An Unexpected Connection Between Networked Geothermal and Public Health: Kristy Egg Weighs In
The 1976 American Legion Convention—which sickened more than 200 people, 34 of whom died—introduced the world to the dangers of aerosolized water droplets from infected cooling towers. What does this public health risk have to do with networked geothermal? Plenty, as Kristy Egg explains in this guest article.
Most high-rise and commercial buildings use cooling towers as part of their heating, ventilation and air condition (HVAC) systems in urban and industrial areas. A typical cooling tower works when a centrifugal pump moves water, known as condenser water, between the chiller in the basement and the cooling tower unit on the roof. The chiller adds heat to the condenser water and the cooling tower cools it down by rejecting this into the atmosphere.
Public health and safety can become an issue when the water being rejected into the atmosphere is infected with bacteria and drifts into other cooling towers, infecting them, or if infected water droplets are breathed in. In 2015, an infected cooling tower caused an outbreak in New York City which resulted in 16 deaths. Of course, before we get too invested in the trouble with cooling towers, you may want to find out how they first got on the radar for bacterial infection in the first place.
The 1976 American Legion Convention, at the Bellevue-Stratford Hotel in Philadelphia, introduced the world to the dangers of aerosolized water droplets from infected cooling towers that could travel through the atmosphere and the vents of air conditioning systems. Within two days of the convention ending, people both inside and outside the hotel began exhibiting flu-like symptoms: cough, excessive fevers, muscle aches, headaches and shortness of breath. Ultimately more than 200 people were infected and 34 died, leading the media to label the outbreak as the “Philly Killer.” After months of testing and laboratory investigations, Joseph McDade of the CDC identified the Legionella pneumophila bacteria in January of 1977.
From 2000 until 2020, the number of reported cases has increased from 1,000 to 10,000 and the CDC recognizes that many cases go unreported. Recent estimations go as high as 18,000 cases per year with a 10% mortality rate for healthy individuals and up to a 30% mortality rate for individuals with previous respiratory health issues or those over 50 years old. People can get sick when they breathe in small droplets of water containing Legionella. Cooling towers aren’t the only culprits involved in Legionellosis; hot tubs, decorative water features and simple showers are all part of the life cycle of Legionnaires disease, from innocuous natural water to mechanical systems.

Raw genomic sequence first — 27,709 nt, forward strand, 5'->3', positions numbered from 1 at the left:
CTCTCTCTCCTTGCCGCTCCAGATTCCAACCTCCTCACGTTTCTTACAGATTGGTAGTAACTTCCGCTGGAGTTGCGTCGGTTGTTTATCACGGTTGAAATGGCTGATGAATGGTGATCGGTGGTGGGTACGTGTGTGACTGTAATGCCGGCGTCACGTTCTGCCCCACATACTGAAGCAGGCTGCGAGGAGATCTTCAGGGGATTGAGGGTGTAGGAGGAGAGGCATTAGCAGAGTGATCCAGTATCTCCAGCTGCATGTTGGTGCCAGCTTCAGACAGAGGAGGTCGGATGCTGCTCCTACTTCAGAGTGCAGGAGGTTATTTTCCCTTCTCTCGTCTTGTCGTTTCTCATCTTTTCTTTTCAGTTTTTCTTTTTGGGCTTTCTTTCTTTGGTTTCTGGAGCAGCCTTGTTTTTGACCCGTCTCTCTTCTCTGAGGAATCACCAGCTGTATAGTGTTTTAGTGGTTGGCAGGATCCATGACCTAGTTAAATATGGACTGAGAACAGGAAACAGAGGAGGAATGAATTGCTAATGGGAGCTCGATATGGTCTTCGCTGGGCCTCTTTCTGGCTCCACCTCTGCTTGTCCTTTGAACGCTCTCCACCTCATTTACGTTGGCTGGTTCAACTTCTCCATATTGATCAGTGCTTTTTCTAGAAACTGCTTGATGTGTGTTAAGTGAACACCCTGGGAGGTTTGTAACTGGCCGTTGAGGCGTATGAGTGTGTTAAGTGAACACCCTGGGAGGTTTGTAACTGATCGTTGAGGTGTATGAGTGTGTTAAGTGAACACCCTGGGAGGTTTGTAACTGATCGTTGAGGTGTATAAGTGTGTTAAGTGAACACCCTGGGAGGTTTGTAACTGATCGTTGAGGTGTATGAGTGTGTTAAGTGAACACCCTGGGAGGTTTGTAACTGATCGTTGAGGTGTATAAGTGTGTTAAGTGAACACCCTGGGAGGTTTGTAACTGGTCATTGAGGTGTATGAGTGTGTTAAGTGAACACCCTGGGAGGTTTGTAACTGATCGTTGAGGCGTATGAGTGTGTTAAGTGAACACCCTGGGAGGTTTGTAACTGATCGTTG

Heating systems that don’t require cooling towers, such as networked or single-building installations of ground source heat pumps, can increase public health while also significantly reducing water use. Networked geothermal systems, also referred to as thermal energy networks, are the most efficient method of supplying heating and cooling to buildings. They transfer renewable thermal energy to and from the earth or to and from other buildings and infrastructure, and can entirely eliminate the use of fossil fuels and the need for cooling tower operation.
Establishing the health benefits of this geothermal technology is only part of the story, albeit a big part for anyone who lives with pre-existing respiratory issues like asthma or COPD (Chronic obstructive pulmonary disease). Often, the same communities that experience high incidences of poor air quality are also those that have higher rates of asthma and respiratory issues. Residents can face increased healthcare costs and can be communities of economic injustice, which only decreases the resilience of the community’s financial well-being. Clean, sustainable and cost-effective electricity would be a community benefit in many ways for many communities.
Author: Kristy Egg, Public Health and Marketing Director at Egg Geo
After becoming a registered nurse with a degree in nursing administration, nursing research and clinical nursing, Kristy earned a BS in public health. Today, Kristy is the marketing director for Egg Geo, which provides technical and education services in thermal energy and geothermal exchange. Kristy played an important role in helping New York pass the Utility Thermal Energy Networks and Jobs Act in 2022 with overwhelming support. You can read more about Kristy’s journey in this article she wrote highlighting her participation in WING, Women in Geothermal.